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KEYNOTE-522: Immune therapy for breast cancer

30th September 2019

Results of an interim analysis from the KEYNOTE-522 trial have shown a treatment combination of immunotherapy plus chemotherapy to improve response rates in patients with early triple-negative breast cancer. Prof Peter Schmid presented the results at the ESMO Congress 2019 in Barcelona, Spain.

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Antibody therapy in pancreatic cancer

31st July 2019

Scientists have found a way to target and knock out a single protein that they have discovered is widely involved in pancreatic cancer cell growth, survival and invasion. Called avb6, the protein is present on the surface of more than 80 per cent of pancreatic ductal adenocarcinoma – the most common form of pancreatic cancer – and is vital to increase the successful growth and spread of the tumour cells.

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New research funded by PCRF

19th July 2019

The Pancreatic Cancer Research Fund is supporting two new research projects at the Barts Cancer Institute, Queen Mary University of London. The projects, led by Professor Hemant Kocher and Dr Gunnel Halldén, will aim to identify ways to enhance the efficacy of treatments for pancreatic cancer, to ultimately help those affected by this devastating disease.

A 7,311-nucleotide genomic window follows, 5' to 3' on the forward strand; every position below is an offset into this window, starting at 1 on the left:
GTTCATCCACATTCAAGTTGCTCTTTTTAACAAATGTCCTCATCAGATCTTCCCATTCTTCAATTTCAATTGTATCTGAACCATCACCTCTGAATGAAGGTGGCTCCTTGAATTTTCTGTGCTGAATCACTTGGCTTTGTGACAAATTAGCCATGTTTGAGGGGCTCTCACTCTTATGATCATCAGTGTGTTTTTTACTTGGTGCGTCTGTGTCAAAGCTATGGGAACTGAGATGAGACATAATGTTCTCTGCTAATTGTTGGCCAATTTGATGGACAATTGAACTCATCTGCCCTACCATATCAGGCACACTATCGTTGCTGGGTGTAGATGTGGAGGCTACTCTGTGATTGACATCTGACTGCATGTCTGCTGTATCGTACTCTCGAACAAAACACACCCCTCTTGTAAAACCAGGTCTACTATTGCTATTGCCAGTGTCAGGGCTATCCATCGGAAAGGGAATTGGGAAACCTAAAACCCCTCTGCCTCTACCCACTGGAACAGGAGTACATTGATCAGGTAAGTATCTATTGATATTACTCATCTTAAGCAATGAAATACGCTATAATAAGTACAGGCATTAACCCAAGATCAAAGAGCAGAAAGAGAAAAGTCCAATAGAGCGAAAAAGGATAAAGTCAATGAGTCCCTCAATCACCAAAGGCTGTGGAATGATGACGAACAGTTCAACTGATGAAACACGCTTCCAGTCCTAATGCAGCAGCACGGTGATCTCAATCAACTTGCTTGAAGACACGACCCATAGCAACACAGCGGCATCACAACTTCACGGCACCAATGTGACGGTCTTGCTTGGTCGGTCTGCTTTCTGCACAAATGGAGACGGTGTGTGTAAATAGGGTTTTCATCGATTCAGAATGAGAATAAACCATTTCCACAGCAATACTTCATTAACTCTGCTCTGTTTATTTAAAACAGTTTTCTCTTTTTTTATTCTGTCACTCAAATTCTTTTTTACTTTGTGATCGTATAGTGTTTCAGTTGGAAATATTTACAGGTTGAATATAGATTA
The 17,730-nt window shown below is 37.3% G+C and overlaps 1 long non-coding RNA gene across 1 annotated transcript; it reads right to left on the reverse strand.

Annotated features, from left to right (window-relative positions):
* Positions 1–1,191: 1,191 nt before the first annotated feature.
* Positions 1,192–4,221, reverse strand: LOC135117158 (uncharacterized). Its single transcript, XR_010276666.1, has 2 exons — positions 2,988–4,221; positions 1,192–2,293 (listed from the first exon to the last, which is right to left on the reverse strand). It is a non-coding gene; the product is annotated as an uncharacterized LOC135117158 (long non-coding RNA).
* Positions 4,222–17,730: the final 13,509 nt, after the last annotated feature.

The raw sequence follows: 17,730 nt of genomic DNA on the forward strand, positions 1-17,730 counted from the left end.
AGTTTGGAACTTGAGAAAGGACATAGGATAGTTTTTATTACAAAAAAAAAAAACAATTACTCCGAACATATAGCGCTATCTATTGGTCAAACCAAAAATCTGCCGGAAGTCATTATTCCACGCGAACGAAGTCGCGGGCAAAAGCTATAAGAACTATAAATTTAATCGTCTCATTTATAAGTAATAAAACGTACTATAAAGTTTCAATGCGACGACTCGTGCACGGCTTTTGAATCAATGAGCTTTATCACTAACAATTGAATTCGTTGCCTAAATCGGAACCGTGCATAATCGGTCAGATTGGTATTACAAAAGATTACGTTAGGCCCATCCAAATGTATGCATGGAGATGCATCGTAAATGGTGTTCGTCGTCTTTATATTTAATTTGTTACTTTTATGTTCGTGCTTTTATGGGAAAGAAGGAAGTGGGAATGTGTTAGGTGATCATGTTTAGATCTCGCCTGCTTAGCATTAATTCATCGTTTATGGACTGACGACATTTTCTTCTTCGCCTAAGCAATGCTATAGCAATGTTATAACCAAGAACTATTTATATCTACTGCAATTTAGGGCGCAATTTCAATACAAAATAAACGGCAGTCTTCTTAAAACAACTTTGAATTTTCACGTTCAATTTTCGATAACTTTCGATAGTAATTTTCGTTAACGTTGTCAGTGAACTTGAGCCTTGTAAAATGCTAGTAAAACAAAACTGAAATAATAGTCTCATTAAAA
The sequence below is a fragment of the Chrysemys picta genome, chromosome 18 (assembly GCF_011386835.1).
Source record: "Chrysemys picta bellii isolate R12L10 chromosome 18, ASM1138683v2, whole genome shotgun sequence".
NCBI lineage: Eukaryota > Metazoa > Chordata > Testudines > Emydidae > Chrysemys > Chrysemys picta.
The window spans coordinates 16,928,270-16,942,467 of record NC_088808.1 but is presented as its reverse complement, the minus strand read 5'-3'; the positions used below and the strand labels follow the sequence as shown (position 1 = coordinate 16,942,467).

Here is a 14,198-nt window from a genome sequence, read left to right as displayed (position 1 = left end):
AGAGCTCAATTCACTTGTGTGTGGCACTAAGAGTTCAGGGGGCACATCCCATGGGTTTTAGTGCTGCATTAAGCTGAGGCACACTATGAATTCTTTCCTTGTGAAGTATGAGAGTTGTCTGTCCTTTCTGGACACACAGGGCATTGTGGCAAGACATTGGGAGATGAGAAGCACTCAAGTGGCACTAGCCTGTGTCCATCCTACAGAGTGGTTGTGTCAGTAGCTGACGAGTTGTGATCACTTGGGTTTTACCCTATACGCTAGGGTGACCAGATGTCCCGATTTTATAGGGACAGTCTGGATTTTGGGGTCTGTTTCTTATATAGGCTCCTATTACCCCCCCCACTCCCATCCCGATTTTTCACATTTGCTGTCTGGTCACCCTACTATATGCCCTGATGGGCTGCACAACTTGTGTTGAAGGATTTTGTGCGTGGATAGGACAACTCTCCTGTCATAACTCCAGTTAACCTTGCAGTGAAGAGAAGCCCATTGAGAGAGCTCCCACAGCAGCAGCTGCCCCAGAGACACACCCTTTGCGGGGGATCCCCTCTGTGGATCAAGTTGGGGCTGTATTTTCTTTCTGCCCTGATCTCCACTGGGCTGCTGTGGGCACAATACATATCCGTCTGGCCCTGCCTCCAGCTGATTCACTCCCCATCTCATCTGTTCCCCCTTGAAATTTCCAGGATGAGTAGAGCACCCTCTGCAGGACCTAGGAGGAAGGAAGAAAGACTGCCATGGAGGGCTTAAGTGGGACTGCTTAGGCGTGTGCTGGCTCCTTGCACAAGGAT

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2019 ASCO Annual Meeting

4th June 2019

Professor Peter Schmid, Lead of the Centre for Experimental Cancer Medicine at the Barts Cancer Institute, Queen Mary University of London, attended this year’s ASCO Annual Meeting and today presented updated survival data from the IMpassion130 trial.

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AR alterations in prostate cancer

16th May 2019

Recent findings from a study published in JAMA Oncology have identified genetic markers within blood samples which may indicate whether patients with prostate cancer will respond to hormonal therapies. The study may represent an important step forward for the development of more personalised treatments for advanced prostate cancer.

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Therapy for high-grade glioma

2nd April 2019

A phase I clinical trial that set out to assess the safety of a new combination therapy for a type of aggressive brain tumour has found the treatment to be well tolerated in patients. The trial used a treatment combination of ADI-PEG20, pemetrexed and cisplatin, which showed encouraging efficacy in patients with recurrent high-grade gliomas (HGGs), a disease for which little progress has been made over the last few decades.

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